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African Land Grabs - fuel for conflict?

Huge purchases or leases of land by foreign investors have been
going on in Africa and South America for a number of years now.
In the Democratic Republic of the Congo something like fifty percent
of the land area of the country has been leased or sold.

In Mali about 7% of the country's arable land had been subject
to such deals by 2010:


In Mali and other cases, small farmers and entire villages are being thrown off
land they've worked for generations, with little or no compensation and nowhere
to go. It's not like we're making the Islamists' recruiting any harder for them.

(from 2010 New York Times)

African Farmers Displaced as Investors Move In

In much of the developing world, foreign interests are taking over large expanses of arable land from poor rural farmers. Hedge funds, agro-companies and governments are involved. These land grabs destroy villages, uproot farmers, and leave poor people landless. Wealthier nations will consume much of the produce from the land, resulting in major migration and wider hunger.

By Neil MacFarquhar
NY Times
December 21, 2010

The half-dozen strangers who descended on this remote West African village brought its hand-to-mouth farmers alarming news: their humble fields, tilled from one generation to the next, were now controlled by Libya's leader, Col. Muammar el-Qaddafi, and the farmers would all have to leave.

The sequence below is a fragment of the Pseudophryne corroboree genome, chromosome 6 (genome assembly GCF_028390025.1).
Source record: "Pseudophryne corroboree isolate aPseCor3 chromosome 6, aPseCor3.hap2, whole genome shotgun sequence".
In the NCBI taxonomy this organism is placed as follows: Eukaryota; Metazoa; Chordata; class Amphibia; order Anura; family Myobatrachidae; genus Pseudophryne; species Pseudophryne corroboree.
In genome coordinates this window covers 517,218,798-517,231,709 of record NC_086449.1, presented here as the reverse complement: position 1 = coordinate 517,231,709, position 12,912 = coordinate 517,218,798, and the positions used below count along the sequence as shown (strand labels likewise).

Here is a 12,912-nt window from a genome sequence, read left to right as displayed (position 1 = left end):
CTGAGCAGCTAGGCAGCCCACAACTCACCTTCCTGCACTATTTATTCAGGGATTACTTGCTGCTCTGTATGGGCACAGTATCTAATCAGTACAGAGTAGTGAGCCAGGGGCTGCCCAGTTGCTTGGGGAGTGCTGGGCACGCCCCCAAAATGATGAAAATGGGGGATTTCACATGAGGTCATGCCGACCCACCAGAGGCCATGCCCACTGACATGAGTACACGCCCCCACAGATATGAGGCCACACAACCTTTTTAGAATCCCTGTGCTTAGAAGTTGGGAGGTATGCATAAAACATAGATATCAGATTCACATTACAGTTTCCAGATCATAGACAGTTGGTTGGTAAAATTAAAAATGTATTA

They told us this would be the last rainy season for us to cultivate our fields; after that, they will level all the houses and take the land," said Mama Keita, 73, the leader of this village veiled behind dense, thorny scrubland. "We were told that Qaddafi owns this land."

Across Africa and the developing world, a new global land rush is gobbling up large expanses of arable land. Despite their ageless traditions, stunned villagers are discovering that African governments typically own their land and have been leasing it, often at bargain prices, to private investors and foreign governments for decades to come.

Organizations like the United Nations and the World Bank say the practice, if done equitably, could help feed the growing global population by introducing large-scale commercial farming to places without it.

But others condemn the deals as neocolonial land grabs that destroy villages, uproot tens of thousands of farmers and create a volatile mass of landless poor. Making matters worse, they contend, much of the food is bound for wealthier nations.


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